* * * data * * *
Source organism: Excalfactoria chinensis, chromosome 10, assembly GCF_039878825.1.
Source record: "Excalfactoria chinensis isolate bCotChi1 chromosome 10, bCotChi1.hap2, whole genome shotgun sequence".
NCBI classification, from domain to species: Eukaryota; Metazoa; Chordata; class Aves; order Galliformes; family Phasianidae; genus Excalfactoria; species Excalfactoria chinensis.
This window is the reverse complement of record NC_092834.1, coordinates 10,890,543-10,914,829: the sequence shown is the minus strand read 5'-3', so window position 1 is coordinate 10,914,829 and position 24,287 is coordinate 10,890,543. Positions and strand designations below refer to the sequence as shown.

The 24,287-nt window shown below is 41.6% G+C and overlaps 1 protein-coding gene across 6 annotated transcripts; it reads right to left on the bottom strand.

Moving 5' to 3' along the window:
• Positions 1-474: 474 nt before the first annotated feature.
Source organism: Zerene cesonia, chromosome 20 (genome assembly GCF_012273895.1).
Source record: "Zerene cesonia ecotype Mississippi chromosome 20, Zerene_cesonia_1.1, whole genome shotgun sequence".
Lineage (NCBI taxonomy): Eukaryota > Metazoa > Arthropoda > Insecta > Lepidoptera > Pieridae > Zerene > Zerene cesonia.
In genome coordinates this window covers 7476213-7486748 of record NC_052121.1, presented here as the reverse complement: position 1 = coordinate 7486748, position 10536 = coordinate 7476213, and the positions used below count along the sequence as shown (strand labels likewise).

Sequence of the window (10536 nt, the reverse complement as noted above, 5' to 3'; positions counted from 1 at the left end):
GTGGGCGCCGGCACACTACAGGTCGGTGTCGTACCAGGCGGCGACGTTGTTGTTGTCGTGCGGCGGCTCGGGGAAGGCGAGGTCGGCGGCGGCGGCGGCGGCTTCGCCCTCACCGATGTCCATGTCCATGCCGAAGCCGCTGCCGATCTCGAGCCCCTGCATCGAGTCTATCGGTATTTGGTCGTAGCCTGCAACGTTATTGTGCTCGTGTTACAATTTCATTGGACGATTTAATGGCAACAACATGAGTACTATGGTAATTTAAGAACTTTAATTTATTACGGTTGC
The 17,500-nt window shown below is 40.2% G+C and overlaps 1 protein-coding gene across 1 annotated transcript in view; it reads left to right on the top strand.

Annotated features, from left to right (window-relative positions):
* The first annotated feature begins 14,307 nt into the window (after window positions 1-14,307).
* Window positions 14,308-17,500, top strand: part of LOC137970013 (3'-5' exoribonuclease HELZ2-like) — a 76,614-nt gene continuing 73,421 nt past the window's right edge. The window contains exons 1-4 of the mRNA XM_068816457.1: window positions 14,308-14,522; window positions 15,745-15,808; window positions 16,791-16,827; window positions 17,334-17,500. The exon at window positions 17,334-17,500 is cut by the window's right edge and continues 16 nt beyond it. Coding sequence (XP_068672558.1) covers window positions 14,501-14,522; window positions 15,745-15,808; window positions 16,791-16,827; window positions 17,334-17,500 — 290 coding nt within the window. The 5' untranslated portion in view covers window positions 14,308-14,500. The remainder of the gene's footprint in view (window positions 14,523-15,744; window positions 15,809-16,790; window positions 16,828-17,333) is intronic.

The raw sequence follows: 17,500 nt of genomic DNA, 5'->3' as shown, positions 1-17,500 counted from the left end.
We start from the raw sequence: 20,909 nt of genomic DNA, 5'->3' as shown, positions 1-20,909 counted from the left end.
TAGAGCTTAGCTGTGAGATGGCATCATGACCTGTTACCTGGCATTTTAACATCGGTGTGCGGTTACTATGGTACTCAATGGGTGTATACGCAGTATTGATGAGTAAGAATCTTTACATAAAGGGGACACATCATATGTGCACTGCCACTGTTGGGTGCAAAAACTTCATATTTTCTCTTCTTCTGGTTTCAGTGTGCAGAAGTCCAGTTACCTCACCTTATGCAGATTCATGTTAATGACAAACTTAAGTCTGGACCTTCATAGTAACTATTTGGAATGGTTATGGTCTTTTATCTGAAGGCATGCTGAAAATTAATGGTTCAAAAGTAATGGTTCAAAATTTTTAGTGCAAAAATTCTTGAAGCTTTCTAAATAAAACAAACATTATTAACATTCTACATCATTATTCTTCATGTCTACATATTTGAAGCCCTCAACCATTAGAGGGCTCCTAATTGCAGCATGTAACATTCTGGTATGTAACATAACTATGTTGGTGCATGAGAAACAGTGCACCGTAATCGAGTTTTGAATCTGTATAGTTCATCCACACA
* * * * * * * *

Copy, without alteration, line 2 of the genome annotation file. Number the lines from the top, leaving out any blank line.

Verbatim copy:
Source record: "Excalfactoria chinensis isolate bCotChi1 chromosome 10, bCotChi1.hap2, whole genome shotgun sequence".